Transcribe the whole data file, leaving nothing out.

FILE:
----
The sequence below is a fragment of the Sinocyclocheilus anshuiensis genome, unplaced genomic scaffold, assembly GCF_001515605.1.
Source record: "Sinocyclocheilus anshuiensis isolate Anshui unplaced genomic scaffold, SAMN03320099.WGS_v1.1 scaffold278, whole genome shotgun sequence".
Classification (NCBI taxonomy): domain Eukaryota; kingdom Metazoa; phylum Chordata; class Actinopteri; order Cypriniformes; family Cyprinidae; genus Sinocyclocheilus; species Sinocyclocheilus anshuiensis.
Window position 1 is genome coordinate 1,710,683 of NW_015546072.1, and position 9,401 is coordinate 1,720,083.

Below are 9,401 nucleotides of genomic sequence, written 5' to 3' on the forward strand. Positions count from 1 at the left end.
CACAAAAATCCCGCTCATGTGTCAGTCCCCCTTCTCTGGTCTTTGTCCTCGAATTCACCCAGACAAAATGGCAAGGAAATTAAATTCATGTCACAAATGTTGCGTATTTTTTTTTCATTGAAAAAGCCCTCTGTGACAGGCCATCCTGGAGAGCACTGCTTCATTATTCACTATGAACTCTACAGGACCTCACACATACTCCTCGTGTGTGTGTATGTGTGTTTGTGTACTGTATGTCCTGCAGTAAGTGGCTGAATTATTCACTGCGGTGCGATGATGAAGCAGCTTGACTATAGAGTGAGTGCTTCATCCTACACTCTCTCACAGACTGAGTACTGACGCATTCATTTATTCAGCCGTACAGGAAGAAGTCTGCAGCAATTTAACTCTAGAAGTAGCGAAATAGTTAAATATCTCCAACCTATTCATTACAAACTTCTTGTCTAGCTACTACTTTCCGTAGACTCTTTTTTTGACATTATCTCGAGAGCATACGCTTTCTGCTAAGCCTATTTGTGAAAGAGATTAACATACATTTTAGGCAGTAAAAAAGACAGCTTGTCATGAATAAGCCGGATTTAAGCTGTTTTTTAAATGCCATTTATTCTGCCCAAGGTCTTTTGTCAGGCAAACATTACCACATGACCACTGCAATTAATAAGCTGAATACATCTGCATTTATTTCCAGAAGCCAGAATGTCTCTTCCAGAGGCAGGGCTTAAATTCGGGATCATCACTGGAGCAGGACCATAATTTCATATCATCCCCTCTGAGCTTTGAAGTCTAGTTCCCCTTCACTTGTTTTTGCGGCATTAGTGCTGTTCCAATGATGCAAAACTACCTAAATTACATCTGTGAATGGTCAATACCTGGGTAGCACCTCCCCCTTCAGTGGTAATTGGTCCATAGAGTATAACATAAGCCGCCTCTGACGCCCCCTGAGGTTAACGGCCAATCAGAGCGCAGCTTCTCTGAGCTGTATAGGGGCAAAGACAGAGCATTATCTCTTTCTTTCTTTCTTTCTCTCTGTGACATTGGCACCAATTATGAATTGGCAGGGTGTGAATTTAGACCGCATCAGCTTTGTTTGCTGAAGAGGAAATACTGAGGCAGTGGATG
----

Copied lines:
The sequence below is a fragment of the Sinocyclocheilus anshuiensis genome, unplaced genomic scaffold, assembly GCF_001515605.1.
Source record: "Sinocyclocheilus anshuiensis isolate Anshui unplaced genomic scaffold, SAMN03320099.WGS_v1.1 scaffold278, whole genome shotgun sequence".
Classification (NCBI taxonomy): domain Eukaryota; kingdom Metazoa; phylum Chordata; class Actinopteri; order Cypriniformes; family Cyprinidae; genus Sinocyclocheilus; species Sinocyclocheilus anshuiensis.
Window position 1 is genome coordinate 1,710,683 of NW_015546072.1, and position 9,401 is coordinate 1,720,083.

Below are 9,401 nucleotides of genomic sequence, written 5' to 3' on the forward strand. Positions count from 1 at the left end.
CACAAAAATCCCGCTCATGTGTCAGTCCCCCTTCTCTGGTCTTTGTCCTCGAATTCACCCAGACAAAATGGCAAGGAAATTAAATTCATGTCACAAATGTTGCGTATTTTTTTTTCATTGAAAAAGCCCTCTGTGACAGGCCATCCTGGAGAGCACTGCTTCATTATTCACTATGAACTCTACAGGACCTCACACATACTCCTCGTGTGTGTGTATGTGTGTTTGTGTACTGTATGTCCTGCAGTAAGTGGCTGAATTATTCACTGCGGTGCGATGATGAAGCAGCTTGACTATAGAGTGAGTGCTTCATCCTACACTCTCTCACAGACTGAGTACTGACGCATTCATTTATTCAGCCGTACAGGAAGAAGTCTGCAGCAATTTAACTCTAGAAGTAGCGAAATAGTTAAATATCTCCAACCTATTCATTACAAACTTCTTGTCTAGCTACTACTTTCCGTAGACTCTTTTTTTGACATTATCTCGAGAGCATACGCTTTCTGCTAAGCCTATTTGTGAAAGAGATTAACATACATTTTAGGCAGTAAAAAAGACAGCTTGTCATGAATAAGCCGGATTTAAGCTGTTTTTTAAATGCCATTTATTCTGCCCAAGGTCTTTTGTCAGGCAAACATTACCACATGACCACTGCAATTAATAAGCTGAATACATCTGCATTTATTTCCAGAAGCCAGAATGTCTCTTCCAGAGGCAGGGCTTAAATTCGGGATCATCACTGGAGCAGGACCATAATTTCATATCATCCCCTCTGAGCTTTGAAGTCTAGTTCCCCTTCACTTGTTTTTGCGGCATTAGTGCTGTTCCAATGATGCAAAACTACCTAAATTACATCTGTGAATGGTCAATACCTGGGTAGCACCTCCCCCTTCAGTGGTAATTGGTCCATAGAGTATAACATAAGCCGCCTCTGACGCCCCCTGAGGTTAACGGCCAATCAGAGCGCAGCTTCTCTGAGCTGTATAGGGGCAAAGACAGAGCATTATCTCTTTCTTTCTTTCTTTCTCTCTGTGACATTGGCACCAATTATGAATTGGCAGGGTGTGAATTTAGACCGCATCAGCTTTGTTTGCTGAAGAGGAAATACTGAGGCAGTGGATG